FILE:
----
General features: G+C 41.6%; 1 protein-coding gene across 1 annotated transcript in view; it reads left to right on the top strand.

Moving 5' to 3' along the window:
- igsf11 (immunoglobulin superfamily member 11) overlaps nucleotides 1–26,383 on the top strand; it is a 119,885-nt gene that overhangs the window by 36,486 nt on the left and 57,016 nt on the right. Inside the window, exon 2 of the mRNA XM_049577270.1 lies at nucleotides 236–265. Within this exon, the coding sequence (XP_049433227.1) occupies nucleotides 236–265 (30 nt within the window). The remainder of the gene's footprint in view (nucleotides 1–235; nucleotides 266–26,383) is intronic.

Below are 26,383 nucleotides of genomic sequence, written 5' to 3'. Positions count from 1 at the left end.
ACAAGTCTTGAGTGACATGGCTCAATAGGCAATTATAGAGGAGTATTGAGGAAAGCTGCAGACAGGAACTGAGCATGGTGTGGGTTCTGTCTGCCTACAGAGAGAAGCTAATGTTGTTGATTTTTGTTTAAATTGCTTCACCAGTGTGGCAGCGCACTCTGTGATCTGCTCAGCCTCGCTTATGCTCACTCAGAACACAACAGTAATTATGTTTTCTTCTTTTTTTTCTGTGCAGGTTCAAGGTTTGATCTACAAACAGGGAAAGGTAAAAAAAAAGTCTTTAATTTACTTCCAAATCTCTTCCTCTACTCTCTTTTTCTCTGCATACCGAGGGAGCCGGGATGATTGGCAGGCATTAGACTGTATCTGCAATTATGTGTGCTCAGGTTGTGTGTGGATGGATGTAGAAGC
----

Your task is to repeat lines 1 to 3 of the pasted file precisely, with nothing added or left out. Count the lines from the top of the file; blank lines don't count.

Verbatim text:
General features: G+C 41.6%; 1 protein-coding gene across 1 annotated transcript in view; it reads left to right on the top strand.

Moving 5' to 3' along the window:
- igsf11 (immunoglobulin superfamily member 11) overlaps nucleotides 1–26,383 on the top strand; it is a 119,885-nt gene that overhangs the window by 36,486 nt on the left and 57,016 nt on the right. Inside the window, exon 2 of the mRNA XM_049577270.1 lies at nucleotides 236–265. Within this exon, the coding sequence (XP_049433227.1) occupies nucleotides 236–265 (30 nt within the window). The remainder of the gene's footprint in view (nucleotides 1–235; nucleotides 266–26,383) is intronic.